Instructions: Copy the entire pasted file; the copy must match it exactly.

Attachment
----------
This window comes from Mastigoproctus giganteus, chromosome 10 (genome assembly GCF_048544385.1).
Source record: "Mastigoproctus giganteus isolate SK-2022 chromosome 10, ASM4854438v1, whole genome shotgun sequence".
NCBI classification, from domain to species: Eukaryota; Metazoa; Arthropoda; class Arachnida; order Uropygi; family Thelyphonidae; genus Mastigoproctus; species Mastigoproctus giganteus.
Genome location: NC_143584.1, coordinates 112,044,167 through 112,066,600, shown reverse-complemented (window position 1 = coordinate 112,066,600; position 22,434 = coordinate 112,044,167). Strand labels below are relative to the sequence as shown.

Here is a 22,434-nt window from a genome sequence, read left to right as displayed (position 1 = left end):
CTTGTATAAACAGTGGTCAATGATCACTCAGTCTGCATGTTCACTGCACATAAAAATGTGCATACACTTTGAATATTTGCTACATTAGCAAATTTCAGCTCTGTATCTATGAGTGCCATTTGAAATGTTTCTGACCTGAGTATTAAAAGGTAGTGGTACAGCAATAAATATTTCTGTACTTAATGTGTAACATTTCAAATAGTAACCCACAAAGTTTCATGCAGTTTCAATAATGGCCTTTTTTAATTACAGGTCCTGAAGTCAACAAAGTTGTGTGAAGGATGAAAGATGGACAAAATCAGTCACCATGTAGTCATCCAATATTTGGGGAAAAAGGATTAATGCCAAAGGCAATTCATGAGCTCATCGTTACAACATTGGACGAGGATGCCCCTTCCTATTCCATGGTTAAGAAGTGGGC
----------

This window comes from Mastigoproctus giganteus, chromosome 10 (genome assembly GCF_048544385.1).
Source record: "Mastigoproctus giganteus isolate SK-2022 chromosome 10, ASM4854438v1, whole genome shotgun sequence".
NCBI classification, from domain to species: Eukaryota; Metazoa; Arthropoda; class Arachnida; order Uropygi; family Thelyphonidae; genus Mastigoproctus; species Mastigoproctus giganteus.
Genome location: NC_143584.1, coordinates 112,044,167 through 112,066,600, shown reverse-complemented (window position 1 = coordinate 112,066,600; position 22,434 = coordinate 112,044,167). Strand labels below are relative to the sequence as shown.

Here is a 22,434-nt window from a genome sequence, read left to right as displayed (position 1 = left end):
CTTGTATAAACAGTGGTCAATGATCACTCAGTCTGCATGTTCACTGCACATAAAAATGTGCATACACTTTGAATATTTGCTACATTAGCAAATTTCAGCTCTGTATCTATGAGTGCCATTTGAAATGTTTCTGACCTGAGTATTAAAAGGTAGTGGTACAGCAATAAATATTTCTGTACTTAATGTGTAACATTTCAAATAGTAACCCACAAAGTTTCATGCAGTTTCAATAATGGCCTTTTTTAATTACAGGTCCTGAAGTCAACAAAGTTGTGTGAAGGATGAAAGATGGACAAAATCAGTCACCATGTAGTCATCCAATATTTGGGGAAAAAGGATTAATGCCAAAGGCAATTCATGAGCTCATCGTTACAACATTGGACGAGGATGCCCCTTCCTATTCCATGGTTAAGAAGTGGGC